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5 Essential Job Search Statistics For PhDs

When I reached the last year of my PhD, I was burnt out.

All I wanted was to finish my PhD and leave academia as fast as I could.

But, whenever I talked to other people at my university, no one seemed to have a clear idea of what was available outside academia.

Most people told me I should just do a postdoc.

I did not want to do a postdoc, of that much I was certain.

I was desperate, so I went to career services.

These people were pros at getting university graduates jobs, right?

Well, that wasn’t my experience.

I left career services more confused than when I went in.

As the career services person talked to me about resumes and job prospects, all I kept thinking was that all the time I spent getting my PhD was completely useless.

She even suggested that my time working at a coffee shop before I began my PhD was something I should highlight on my resume.

Was everything that I did during my PhD useless?

I was lost.

I kept searching for more information about how I could leave academia.

There must be something out there that my PhD is good for, besides doing a postdoc.

Soon, I found an alternative career mentor that helped me see the value in my PhD.

There were actually lots of jobs in industry that wanted people with PhDs.

As it turned out, I had gained tons of transferable skills during my PhD that made me a desirable job candidate.

But, as I began my industry job search, I realized there was much I didn’t know about how to get an industry position, or how to successfully execute a job search.

As a PhD, I had learned the minute details of my biochemistry project, so I knew I was capable of figuring out how to get a job outside academia.

I learned how to search for a job the right way, and it has served me well on my transition from academia to industry.

Why PhDs Must Know Job Search Statistics

PhDs know the value of numbers.

You know that making a good decision requires understanding all the data.

Your job search is no different.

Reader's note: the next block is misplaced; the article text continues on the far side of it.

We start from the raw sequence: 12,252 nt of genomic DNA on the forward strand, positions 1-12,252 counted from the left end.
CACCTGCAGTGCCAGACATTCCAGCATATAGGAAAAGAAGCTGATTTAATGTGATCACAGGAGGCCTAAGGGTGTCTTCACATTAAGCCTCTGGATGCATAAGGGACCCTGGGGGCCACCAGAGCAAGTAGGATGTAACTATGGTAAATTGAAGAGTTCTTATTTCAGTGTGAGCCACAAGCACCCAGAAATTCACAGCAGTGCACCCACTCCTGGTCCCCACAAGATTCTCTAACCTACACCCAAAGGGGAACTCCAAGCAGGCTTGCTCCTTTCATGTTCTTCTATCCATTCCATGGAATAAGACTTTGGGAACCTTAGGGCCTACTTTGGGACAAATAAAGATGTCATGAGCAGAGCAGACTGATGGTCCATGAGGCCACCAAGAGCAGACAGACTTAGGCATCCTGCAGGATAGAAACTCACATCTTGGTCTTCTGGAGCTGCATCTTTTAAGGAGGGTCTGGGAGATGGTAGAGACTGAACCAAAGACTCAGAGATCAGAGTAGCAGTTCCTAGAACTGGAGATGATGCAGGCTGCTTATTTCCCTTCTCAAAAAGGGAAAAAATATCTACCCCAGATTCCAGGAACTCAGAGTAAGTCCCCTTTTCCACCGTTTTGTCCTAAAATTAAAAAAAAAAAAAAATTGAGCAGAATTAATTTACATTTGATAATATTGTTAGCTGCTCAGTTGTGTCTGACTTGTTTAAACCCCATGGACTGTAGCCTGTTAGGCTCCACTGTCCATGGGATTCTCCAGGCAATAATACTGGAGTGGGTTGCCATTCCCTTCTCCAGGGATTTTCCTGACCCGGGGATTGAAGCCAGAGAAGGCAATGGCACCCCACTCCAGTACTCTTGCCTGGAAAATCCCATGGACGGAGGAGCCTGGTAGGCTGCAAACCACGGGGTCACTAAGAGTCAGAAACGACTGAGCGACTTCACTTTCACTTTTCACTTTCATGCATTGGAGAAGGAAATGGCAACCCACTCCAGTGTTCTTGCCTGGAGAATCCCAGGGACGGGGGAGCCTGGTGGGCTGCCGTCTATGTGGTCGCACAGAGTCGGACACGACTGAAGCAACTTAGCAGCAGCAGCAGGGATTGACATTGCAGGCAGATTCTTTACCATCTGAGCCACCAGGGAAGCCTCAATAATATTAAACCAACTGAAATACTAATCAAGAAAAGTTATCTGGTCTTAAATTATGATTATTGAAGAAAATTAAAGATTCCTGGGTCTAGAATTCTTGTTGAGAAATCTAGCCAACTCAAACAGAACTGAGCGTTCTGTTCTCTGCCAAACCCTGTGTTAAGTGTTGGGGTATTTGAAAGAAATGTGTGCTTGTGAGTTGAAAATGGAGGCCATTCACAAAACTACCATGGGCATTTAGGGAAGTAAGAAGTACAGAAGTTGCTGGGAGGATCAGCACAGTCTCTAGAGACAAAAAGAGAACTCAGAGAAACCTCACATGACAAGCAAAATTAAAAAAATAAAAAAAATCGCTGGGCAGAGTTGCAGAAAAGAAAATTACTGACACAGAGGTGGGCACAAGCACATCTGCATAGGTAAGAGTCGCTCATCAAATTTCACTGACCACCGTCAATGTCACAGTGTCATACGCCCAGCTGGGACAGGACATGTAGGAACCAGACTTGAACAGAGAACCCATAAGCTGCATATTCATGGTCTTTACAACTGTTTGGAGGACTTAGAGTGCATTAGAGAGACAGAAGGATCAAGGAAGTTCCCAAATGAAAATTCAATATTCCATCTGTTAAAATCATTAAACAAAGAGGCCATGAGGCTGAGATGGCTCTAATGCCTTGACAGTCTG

As reported by Inc., every corporate job posting has more than 200 applicants.

And, according to Jobvite, of those 200, only about 12% will get called back for an interview.

But ultimately, only 1 candidate will get the job.

To be that 1 in 200 who is chosen as the best candidate for the job, you need to stand out from the crowd.

You need to leverage your transferable skills.

You must have great body language and display confidence.

And, you must understand the job search market and how the job search process functions.

Being an expert in the job search process will give you a head start over other candidates.

For example, do you know what is the best way to find out about available positions?

How long should you wait to follow up after an interview?

Should you always accept the job offer that is presented to you?

As a PhD, you have excelled in academia because you became an expert in your field.

To excel in your industry transition, you must become an expert in the job search process.

5 Must-Know Job Search Statistics

Not understanding how to execute your job search will ruin your industry transition before it has even begun.

You need to know the ins and outs of your job search.

That means knowing the numbers.

Here are 5 job search statistics that you must know…

1. 80% of jobs are never advertised.

Executing a reactionary job search means that you are only applying for jobs that you have seen advertised somewhere.

This is not efficient.

Only 20% of jobs are ever advertised.

You are missing out on 80% of jobs when you only apply to jobs that you have seen advertised.

In addition, about half of the jobs posted online have already been filled.

They are only posted online as a formality.

And, of those few jobs that are left, the companies will be using applicant tracking software (ATS).

ATS software will automatically reject 50% of the resumes that are submitted.

This means that for every 100 jobs that are available, only 20 are advertised, only 10 are not already filled, and only 5 will actually have a person look at your resume.

This is not a smart way to apply for jobs.

Instead, you should be networking.

Networking will give you access to the 80% of jobs that are not advertised, and will get your resume past ATS software, and into the hands of the hiring manager.

2. On average, it takes 52 days to fill an open industry position.

When you see an advertisement for a position that you want, it can be tempting to rush to put together your resume, and submit it online as fast as possible.

But, this rush is not necessary.

On average, it takes 52 days for an open position to be filled.

This means that when you see a job posting appear online, you still have time to network.